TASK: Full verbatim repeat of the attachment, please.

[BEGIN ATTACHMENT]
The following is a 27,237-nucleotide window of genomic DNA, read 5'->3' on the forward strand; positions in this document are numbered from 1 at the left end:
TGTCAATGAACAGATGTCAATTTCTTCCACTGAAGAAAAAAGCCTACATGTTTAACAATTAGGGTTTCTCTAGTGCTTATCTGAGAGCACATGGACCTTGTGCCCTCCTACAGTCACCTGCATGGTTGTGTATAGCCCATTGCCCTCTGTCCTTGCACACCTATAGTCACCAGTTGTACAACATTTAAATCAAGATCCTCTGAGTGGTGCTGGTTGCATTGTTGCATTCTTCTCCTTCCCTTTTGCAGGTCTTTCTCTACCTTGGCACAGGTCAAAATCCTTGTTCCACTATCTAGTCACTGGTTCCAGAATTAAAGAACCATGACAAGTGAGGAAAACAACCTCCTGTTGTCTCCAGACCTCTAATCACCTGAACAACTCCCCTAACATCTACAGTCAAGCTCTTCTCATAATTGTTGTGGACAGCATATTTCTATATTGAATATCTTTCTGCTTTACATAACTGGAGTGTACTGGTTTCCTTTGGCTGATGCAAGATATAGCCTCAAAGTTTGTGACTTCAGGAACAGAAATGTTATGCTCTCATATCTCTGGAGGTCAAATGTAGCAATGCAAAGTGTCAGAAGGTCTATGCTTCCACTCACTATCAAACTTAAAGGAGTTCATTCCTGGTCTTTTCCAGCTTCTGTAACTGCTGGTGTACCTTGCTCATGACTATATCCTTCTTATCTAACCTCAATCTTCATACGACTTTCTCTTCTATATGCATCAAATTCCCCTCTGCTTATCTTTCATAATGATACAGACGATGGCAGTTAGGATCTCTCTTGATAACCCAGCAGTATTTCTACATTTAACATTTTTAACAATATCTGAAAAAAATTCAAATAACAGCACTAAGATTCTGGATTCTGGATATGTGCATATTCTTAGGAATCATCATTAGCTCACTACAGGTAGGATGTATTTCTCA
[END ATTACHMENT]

The following is a 27,237-nucleotide window of genomic DNA, read 5'->3' on the forward strand; positions in this document are numbered from 1 at the left end:
TGTCAATGAACAGATGTCAATTTCTTCCACTGAAGAAAAAAGCCTACATGTTTAACAATTAGGGTTTCTCTAGTGCTTATCTGAGAGCACATGGACCTTGTGCCCTCCTACAGTCACCTGCATGGTTGTGTATAGCCCATTGCCCTCTGTCCTTGCACACCTATAGTCACCAGTTGTACAACATTTAAATCAAGATCCTCTGAGTGGTGCTGGTTGCATTGTTGCATTCTTCTCCTTCCCTTTTGCAGGTCTTTCTCTACCTTGGCACAGGTCAAAATCCTTGTTCCACTATCTAGTCACTGGTTCCAGAATTAAAGAACCATGACAAGTGAGGAAAACAACCTCCTGTTGTCTCCAGACCTCTAATCACCTGAACAACTCCCCTAACATCTACAGTCAAGCTCTTCTCATAATTGTTGTGGACAGCATATTTCTATATTGAATATCTTTCTGCTTTACATAACTGGAGTGTACTGGTTTCCTTTGGCTGATGCAAGATATAGCCTCAAAGTTTGTGACTTCAGGAACAGAAATGTTATGCTCTCATATCTCTGGAGGTCAAATGTAGCAATGCAAAGTGTCAGAAGGTCTATGCTTCCACTCACTATCAAACTTAAAGGAGTTCATTCCTGGTCTTTTCCAGCTTCTGTAACTGCTGGTGTACCTTGCTCATGACTATATCCTTCTTATCTAACCTCAATCTTCATACGACTTTCTCTTCTATATGCATCAAATTCCCCTCTGCTTATCTTTCATAATGATACAGACGATGGCAGTTAGGATCTCTCTTGATAACCCAGCAGTATTTCTACATTTAACATTTTTAACAATATCTGAAAAAAATTCAAATAACAGCACTAAGATTCTGGATTCTGGATATGTGCATATTCTTAGGAATCATCATTAGCTCACTACAGGTAGGATGTATTTCTCA